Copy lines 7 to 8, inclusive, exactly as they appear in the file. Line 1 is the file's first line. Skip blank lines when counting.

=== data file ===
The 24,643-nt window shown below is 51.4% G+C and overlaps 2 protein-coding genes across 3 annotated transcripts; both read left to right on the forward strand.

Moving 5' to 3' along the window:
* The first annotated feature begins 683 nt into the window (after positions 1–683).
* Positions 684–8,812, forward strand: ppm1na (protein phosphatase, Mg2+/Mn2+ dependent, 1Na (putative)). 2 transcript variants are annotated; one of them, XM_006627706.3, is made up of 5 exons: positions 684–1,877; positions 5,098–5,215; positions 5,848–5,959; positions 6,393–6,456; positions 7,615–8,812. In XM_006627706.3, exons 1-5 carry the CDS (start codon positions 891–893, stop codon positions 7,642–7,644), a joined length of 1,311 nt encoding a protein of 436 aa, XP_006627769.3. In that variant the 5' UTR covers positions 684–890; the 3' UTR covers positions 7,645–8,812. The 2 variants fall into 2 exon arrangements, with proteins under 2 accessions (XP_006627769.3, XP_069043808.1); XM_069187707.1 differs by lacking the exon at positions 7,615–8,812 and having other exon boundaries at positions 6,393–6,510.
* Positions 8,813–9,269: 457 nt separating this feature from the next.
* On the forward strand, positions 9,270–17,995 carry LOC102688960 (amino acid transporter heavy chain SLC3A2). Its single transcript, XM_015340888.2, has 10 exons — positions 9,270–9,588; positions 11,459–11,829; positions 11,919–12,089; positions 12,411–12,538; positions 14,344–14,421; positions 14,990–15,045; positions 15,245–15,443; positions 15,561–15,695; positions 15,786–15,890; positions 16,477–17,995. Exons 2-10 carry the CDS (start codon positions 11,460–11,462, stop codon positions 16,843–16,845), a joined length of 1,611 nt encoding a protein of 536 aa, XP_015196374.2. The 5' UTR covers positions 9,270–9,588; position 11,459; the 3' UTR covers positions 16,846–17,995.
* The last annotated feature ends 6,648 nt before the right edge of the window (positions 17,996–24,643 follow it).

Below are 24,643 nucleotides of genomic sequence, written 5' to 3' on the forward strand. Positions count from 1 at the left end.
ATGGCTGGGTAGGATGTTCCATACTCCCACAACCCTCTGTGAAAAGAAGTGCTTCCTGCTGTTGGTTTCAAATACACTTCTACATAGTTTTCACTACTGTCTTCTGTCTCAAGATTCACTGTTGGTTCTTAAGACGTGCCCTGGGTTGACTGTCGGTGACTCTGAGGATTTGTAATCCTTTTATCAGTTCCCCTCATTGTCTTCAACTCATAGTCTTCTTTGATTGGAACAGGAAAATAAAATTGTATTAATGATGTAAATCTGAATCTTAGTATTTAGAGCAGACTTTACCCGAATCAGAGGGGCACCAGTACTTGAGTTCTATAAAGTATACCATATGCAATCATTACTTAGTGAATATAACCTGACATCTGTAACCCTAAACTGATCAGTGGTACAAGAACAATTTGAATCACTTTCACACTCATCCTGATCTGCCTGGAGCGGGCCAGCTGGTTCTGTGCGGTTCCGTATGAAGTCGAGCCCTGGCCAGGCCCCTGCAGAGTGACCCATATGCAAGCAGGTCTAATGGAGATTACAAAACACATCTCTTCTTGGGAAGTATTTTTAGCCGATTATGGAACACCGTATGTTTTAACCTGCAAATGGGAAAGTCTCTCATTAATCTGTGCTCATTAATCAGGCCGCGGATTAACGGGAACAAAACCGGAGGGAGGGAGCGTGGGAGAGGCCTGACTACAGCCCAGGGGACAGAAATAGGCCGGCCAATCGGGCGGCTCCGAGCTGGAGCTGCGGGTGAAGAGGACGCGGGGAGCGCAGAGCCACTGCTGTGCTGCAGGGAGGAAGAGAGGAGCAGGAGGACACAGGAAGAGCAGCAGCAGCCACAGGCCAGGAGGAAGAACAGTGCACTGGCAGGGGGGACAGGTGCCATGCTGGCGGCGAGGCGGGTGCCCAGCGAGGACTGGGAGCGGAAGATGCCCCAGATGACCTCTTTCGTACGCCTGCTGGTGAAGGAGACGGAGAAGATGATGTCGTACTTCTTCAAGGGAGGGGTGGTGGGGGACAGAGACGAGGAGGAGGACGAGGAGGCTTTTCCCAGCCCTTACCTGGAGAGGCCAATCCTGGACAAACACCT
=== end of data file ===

* The last annotated feature ends 6,648 nt before the right edge of the window (positions 17,996–24,643 follow it).

Below are 24,643 nucleotides of genomic sequence, written 5' to 3' on the forward strand. Positions count from 1 at the left end.